New York Times (NYT)



On September 18, 1851, Speaker of the New York State Assembly Henry J. Raymond and Albany banker George Jones began publishing The New York Daily Times, whose name they permanently changed to The New York Times on September 14, 1857. The founders’ original intent was to publish the paper every morning except on Sundays, but during

On September 18, 1851, Speaker of the New York State Assembly Henry J. Raymond and Albany banker George Jones began publishing The New York Daily Times, whose name they permanently changed to The New York Times on September 14, 1857. The founders’ original intent was to publish the paper every morning except on Sundays, but during the Civil War they, like their competitors in the industry, began printing Sunday issues as well.

In a bold move in 1884, the Times decided to become a politically independent paper — discontinuing its tradition of supporting only Republican candidates for elected office (and backing Democrat Grover Cleveland in that year’s presidential election). As a result of this shift in policy, the Times initially experienced a decline in both income and circulation, but within a few years the paper had regained most of its lost readership.

In 1896, Chattanooga Times publisher Adolph Ochs acquired The New York Times and the following year he coined the paper’s well-known slogan, “All The News That’s Fit To Print.” This motto was designed to distinguish the Times from such competing publications as the New York World and the New York Journal American, which were known for their sensationalist, scandal-mongering reporting, or yellow journalism. Under Ochs’ leadership, The New York Times grew both in stature and circulation, establishing itself as a publication of international reach.

In 1904 the newspaper moved its headquarters to the Longacre Square section of 42nd Street in Manhattan, renaming the area “Times Square”; this location would become famous for its New Year’s Eve tradition (begun in 1907) of lowering a lighted ball from the top of the Times building at the stroke of midnight. In 1913 the Times relocated to its current headquarters at 229 West 43rd Street. A new skyscraper that will serve as the paper’s future base of operations is currently under construction at West 41st Street and 8th Avenue.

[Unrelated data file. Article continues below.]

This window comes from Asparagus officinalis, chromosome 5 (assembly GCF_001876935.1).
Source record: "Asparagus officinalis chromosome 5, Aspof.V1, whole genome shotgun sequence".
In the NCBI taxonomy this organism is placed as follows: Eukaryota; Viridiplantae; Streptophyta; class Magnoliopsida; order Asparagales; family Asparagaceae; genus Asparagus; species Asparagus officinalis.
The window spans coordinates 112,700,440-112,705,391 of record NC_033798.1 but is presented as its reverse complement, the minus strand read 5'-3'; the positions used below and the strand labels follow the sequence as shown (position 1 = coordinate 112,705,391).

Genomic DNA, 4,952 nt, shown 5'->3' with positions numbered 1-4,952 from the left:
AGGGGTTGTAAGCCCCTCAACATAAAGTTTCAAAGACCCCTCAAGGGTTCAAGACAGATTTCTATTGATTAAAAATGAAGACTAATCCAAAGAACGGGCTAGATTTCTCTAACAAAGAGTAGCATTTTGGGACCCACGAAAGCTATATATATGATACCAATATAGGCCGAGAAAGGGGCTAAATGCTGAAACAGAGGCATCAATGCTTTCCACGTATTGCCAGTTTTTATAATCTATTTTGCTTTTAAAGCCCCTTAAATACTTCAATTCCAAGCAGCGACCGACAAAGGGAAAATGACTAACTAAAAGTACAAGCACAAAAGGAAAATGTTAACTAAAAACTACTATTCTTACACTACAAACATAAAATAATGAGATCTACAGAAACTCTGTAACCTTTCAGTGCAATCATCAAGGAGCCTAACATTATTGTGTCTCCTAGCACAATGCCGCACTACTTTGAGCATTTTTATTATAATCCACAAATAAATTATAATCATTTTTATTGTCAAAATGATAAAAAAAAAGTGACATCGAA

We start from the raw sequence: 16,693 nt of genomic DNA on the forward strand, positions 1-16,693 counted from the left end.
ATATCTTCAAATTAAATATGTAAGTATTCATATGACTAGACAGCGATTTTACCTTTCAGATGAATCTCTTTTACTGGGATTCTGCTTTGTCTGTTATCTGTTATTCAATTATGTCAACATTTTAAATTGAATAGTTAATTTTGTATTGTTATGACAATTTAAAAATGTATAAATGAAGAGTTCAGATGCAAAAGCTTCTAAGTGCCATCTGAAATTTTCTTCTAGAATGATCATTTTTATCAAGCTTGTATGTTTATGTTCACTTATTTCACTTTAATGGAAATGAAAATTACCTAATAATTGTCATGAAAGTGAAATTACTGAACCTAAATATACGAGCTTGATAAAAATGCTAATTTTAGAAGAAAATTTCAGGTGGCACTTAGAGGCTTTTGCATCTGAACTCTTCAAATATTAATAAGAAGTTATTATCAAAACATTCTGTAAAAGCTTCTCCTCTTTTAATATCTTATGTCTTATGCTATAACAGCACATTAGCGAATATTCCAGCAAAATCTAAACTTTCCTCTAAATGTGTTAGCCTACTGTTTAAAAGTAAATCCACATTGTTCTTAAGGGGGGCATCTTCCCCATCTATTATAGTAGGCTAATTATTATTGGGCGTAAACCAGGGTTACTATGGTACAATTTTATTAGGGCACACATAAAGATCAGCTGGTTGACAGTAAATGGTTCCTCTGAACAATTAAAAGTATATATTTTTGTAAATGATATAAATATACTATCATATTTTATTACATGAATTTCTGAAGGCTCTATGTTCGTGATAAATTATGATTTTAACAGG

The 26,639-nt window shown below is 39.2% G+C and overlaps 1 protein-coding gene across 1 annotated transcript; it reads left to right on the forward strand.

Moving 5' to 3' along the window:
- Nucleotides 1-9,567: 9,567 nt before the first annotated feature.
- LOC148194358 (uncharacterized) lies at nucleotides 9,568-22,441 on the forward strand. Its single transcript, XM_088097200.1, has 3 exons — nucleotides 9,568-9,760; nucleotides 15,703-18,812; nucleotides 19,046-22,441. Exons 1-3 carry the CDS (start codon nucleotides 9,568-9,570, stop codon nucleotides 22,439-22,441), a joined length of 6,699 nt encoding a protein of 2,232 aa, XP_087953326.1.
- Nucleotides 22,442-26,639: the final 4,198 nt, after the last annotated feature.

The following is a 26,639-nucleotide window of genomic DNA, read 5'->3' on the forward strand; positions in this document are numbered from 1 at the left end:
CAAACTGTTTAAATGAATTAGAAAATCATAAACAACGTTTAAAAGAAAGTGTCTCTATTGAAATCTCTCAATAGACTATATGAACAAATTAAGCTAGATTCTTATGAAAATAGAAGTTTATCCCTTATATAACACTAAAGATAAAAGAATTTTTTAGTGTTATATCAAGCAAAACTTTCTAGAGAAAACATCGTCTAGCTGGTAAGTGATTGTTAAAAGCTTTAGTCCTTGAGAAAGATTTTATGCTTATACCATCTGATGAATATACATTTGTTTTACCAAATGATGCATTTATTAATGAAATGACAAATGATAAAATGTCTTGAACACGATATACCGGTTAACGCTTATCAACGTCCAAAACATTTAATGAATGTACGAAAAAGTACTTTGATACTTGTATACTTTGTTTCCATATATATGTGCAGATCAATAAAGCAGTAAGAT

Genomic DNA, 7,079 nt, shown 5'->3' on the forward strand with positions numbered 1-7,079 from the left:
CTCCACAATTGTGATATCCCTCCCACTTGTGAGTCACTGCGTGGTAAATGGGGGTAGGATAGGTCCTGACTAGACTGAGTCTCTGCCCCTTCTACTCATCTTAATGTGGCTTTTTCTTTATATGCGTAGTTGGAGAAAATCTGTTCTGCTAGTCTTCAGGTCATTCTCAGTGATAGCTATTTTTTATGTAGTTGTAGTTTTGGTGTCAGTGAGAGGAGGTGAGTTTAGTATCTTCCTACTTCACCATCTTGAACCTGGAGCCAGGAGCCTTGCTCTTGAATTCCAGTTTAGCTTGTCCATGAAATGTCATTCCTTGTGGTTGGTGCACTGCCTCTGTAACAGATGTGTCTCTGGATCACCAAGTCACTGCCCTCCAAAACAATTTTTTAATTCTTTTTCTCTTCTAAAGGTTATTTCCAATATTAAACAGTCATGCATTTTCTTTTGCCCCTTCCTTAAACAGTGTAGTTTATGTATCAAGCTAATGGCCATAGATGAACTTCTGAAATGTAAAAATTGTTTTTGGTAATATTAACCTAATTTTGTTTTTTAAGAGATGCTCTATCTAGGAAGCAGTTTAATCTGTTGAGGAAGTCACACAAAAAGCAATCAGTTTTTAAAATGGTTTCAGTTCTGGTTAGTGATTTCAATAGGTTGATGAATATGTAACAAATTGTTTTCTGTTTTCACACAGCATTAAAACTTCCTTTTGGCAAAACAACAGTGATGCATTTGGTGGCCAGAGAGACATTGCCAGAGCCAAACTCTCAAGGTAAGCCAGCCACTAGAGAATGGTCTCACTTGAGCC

Today The New York Times is America’s largest metropolitan newspaper and one of the most widely read dailies in the world, with a circulation (as of 2006) of approximately 1,142,464 copies on weekdays and 1,683,855 copies on Sundays. Owned by The New York Times Company, which also owns the Boston Globe and 14 other newspapers, the Times is published in New York City by Arthur Ochs Sulzberger, Jr. and is distributed internationally. It has 16 news bureaus in the New York region, 11 national news bureaus, and 26 foreign news bureaus. As of December 2005, the Times staff consisted of more than 350 full-time reporters and approximately 40 photographers, in addition to hundreds of free-lance contributors.

During the course of its history the Times has won 94 Pulitzer Prizes (including a record seven in 2002), far more than any other newspaper. These awards have sometimes been fraught with controversy, however. For example, Walter Duranty was a Pulitzer Prize-winning New York Times Moscow correspondent in the 1930s who concealed his knowledge of Joseph Stalin‘s mass murders and other atrocities in the Soviet Union. In 1933, at the height of the Russian famine during which millions starved to death, Duranty wrote that “village makets [were] flowing with eggs, fruit, poultry, vegetables, milk and butter. … A child can see this is not famine but abundance.” According to historians, reports such as these were crucial factors influencing President Franklin D. Roosevelt’s decision to grant the Soviet Union diplomatic recognition in 1933. Writes historian Ronald Radosh,  “Duranty was a propagandist for Stalin and everything he wrote was a lie.”

The Times was likewise dishonest in its reporting about the atrocities of the Nazi Holocaust. Journalism professor Laura Leff, author of Buried by The Times: The Holocaust and America’s Most Important Newspaper, explains:

What did The New York Times report about the Holocaust and how did its coverage affect America’s response to the Nazi genocide?

Throughout World War II, the American media published and broadcast timely, detailed, and accurate accounts of what was happening to the Jews in Europe. The New York Times alone printed nearly 1,200 articles about what we have now come to call the Holocaust, about one every other day.